Perofessor Arnold presented two public lectures entitled “The Past on Tap: Feasts and Fermented Brews in Ancient Europe” at the J. Paul Getty Museum’s Bacchus Uncorked program on July 15 and 16, 2017.
The premiere showing at the Louvre in Paris on June 15, 2017 will be followed by a seven day broadcast on the French/German television channel ARTE beginning on June 17th.
The culmination of the gateway class for the Fermentation Studies certificate, taught for the first time in spring 2017, was the presentation and evaluation of the beverages produced by those students who had opted to do both a paper and try their hand at fermentation.
The collaborative project taking shape just to the west of the UW-Milwaukee Honors College on Newport Ave. was well attended, with students, faculty and guests from Lakefront Brewery and other community organizations taking a hand in planting seven trees along the western edge of what will eventually become the full-fledged garden.
Keltenbräu 2.0 – Lambic Braggot
Brewed for FoodBev 102 “Taste: The Culture & Science of Fermentation” (February 9, 2017)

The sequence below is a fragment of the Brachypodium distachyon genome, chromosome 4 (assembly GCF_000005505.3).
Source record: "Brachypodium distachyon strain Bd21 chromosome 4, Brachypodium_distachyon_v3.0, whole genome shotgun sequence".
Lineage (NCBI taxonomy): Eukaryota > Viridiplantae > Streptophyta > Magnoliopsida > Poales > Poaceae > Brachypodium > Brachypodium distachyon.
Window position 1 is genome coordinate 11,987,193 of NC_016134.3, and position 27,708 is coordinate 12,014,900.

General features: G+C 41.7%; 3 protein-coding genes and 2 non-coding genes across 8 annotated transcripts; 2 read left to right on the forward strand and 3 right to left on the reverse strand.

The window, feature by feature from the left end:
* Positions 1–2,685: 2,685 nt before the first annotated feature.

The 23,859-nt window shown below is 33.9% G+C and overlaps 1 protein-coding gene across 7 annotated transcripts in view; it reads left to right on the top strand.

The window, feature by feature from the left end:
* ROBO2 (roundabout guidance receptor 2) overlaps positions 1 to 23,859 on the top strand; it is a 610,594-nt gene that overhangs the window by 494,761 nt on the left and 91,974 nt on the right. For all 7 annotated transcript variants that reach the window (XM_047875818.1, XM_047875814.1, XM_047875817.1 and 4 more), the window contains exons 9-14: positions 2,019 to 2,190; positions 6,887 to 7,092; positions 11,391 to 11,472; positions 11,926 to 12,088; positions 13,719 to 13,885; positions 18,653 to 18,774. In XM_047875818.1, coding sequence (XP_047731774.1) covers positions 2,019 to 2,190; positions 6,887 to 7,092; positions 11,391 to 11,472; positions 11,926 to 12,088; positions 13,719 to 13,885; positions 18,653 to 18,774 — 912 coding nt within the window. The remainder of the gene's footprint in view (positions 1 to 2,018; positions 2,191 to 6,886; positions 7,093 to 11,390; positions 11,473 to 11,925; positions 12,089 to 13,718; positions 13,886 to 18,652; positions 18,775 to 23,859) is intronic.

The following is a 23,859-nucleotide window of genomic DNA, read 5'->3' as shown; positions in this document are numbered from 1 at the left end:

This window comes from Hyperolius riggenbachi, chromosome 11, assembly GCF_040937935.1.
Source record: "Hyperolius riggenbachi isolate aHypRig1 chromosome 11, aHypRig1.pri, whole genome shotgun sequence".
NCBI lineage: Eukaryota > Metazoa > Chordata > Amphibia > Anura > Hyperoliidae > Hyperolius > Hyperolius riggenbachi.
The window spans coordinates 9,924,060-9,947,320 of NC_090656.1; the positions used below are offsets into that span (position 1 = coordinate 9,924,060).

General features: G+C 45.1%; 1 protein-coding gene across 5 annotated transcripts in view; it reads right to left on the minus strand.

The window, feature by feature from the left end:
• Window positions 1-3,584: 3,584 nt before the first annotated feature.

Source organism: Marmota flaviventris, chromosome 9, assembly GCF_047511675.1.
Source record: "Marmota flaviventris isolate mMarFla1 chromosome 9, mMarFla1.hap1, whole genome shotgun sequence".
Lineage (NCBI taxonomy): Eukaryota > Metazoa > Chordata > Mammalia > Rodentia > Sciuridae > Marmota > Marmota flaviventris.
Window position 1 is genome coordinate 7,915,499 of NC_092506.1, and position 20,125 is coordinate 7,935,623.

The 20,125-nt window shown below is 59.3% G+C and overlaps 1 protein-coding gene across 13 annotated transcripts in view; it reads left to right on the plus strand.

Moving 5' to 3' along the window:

Brewed by Bettina Arnold and Josh Driscoll
Juellinge’s Prize: An Iron Age Ale
Brewed for Wisconsin Science Festival (October 22, 2016)
Power Drinking in Prehistoric Europe
Brewed by Josh Driscoll
The new Science and Culture of Fermentation Certificate program kicked off in the Spring 2017 semester with a team-taught gateway course that includes faculty and instructional staff from the College of Letters and Science as well as the Honors College and the School of Architecture and Urban Planning. We are hoping to be able to offer the course once a year – non-traditional students are welcome!
Discoveries in a richly appointed 2,600-year-old burial chamber point to surprisingly close ties between Central Europe’s earliest cities and Mediterranean societies. Dated to 583 B.C., this grave also helps pin down when people inhabited what may have been the first city north of the Alps.
A fabulous hoard of jewelry and unprecedented objects recovered from the grave of a high-ranking Celtic lady who lived more than 2,500 years ago hint at far-flung trade across Europe.